High-throughput screening of B/N-doped graphene supported single-atom catalysts for nitrogen reduction reaction

Figure 3. Catalytic studies of NRR. (A) Heatmap of the free energy change for the first PCET step; (B) Heatmap of the lowest NRR limiting potential (UL) for all TM1-B2N2/G catalysts; (C) Optimal reaction mechanism for all TM1-B2N2/G catalysts; (D) Diagram of the NRR free energy change for the Cr1-B2N2/G-1 catalyst; (E) Selectivity of NRR and HER for all TM1-B2N2/G catalysts; (F) The proposed "five-step" strategy for high-throughput screening of NRR catalysts. NRR: N2 reduction reaction.

Subsequently, we simulated the whole NRR process for all TM1-B2N2/G with three mechanisms, including 72 reaction paths and 576 steps, which were provided in Supplementary Figures 2-4. And 72 limiting potentials [UL, Supplementary Table 6] of NRR can be sorted out and used as metrics to screen the activities or analyze the reaction mechanisms for all catalysts. Thus, the optimal activity and preferential reaction pathway for each catalyst are given in Figure 3B and C, with the UL values listed in Supplementary Table 7. The comparison of UL with the energies of the first PCET in Supplementary Figure 5 clearly demonstrates that the PDS of NRR on near 90 % TM1-B2N2/G is the first PCET, which provides a convenient strategy for the preliminary screening of the catalysts. For all catalysts, the early transitional metal single atoms (e.g., Sc, V, Cr) generally have lower UL than late ones (e.g., Fe, Co, Ni) regardless of the coordination manners. Herein, Cr1-B2N2/G SACs exhibit superior activities to other samples with UL as -0.43, -0.54, and -0.47 V for Cr1-B2N2/G-1, Cr1-B2N2/G-2, and Cr1-B2N2/G-3, respectively. It is worth mentioning that although some TM1-B2N2/G had lower first PCET energies (e.g., Cr1-B2N2/G-1 with 0.41 eV, V1-B2N2/G-1 with 0.59 eV), the UL values were uplifted due to more stable intermediates of *NH-NH2 and *N, which were minority cases but had to be taken into account when using first PCET energy to guide catalyst designing. To get more insights into the catalytic mechanism, Figure 3C screens out the optimal NRR reaction pathways for all catalysts, and it is noted that the enzymatic mechanism triggered by side-on N2 adsorption prevails compared to distal and alternating pathway, caused by modest adsorption energy for N2 activation. However, when N2 binds with the metal single atom strongly (e.g., Ti, V), the hydrogenation of *NH-NH in the enzymatic mechanism will become highly endothermic with an energy consumption of at least 1 eV, then the reaction will prefer to follow the distal or altering pathway. When N2 binds with metal single atom weakly (e.g. Fe, Co), the hydrogenation of the *NH-NH2 intermediate will become highly endothermic, making the reaction will tend to follow the distal or alternate pathway. In particular, NRR processes catalyzed by more active Cr1-B2N2/G catalysts are found to favorably take enzymatic way in Figure 3D and Supplementary Figure 6, which are triggered by first hydrogenations of N2 with lower energies via side-on adsorption mode.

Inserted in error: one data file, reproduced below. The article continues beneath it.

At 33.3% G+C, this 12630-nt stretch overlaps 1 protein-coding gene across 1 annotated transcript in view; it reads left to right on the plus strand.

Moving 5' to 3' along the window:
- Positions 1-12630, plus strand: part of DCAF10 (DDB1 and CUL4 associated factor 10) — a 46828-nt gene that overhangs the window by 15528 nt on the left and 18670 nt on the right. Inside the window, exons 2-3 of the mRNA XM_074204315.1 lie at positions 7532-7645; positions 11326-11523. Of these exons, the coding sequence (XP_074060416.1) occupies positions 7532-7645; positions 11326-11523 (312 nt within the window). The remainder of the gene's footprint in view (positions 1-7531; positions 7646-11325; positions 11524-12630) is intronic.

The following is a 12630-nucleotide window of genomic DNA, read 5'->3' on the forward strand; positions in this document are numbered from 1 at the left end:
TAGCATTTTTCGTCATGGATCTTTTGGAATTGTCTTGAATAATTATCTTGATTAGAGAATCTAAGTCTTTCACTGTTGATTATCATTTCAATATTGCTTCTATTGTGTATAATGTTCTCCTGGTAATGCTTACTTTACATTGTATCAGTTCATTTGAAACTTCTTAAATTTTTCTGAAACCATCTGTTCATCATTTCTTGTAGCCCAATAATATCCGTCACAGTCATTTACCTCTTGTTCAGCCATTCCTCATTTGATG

To complete the catalytic cycle, the derived *NH3 species need to be desorbed to restore the catalysts. The free energy changes of second *NH3 desorption (no PCET steps involved) are shown in Supplementary Figure 7. It can be seen that *NH3 desorption requires more energy input on the early transitional metals (e.g., Sc, Ti, V with 0.9~1.1 eV) than the late ones (e.g., Co, Ni with 0.5~0.7 eV). However, Cr1-B2N2/G catalysts have moderate desorption energies to ensure easy desorption of NH3 and lead to the higher reactivity of NRR [Figure 3B]. For instance, the energy on Cr1-B2N2/G-1 is 0.78 eV, lower than V1-B2N2/G-1 (0.95 eV). In addition, the protonation as NH4+ in the acidic electrolyte reaction conditions can further facilitate the NH3 desorption[52,53].

From the above discussions, we can see that Cr1-B2N2/G shows a superior activity towards NRR to other catalysts, and herein Cr1-B2N2/G-1 performs the best, which are contributed by appropriate N2 adsorption energy and adsorption mode that guarantee lower energy inputs requiring for N2 activation, PDS (i.e., first PCET or the hydrogenation of *NH-NH2) and even the desorption of second *NH3.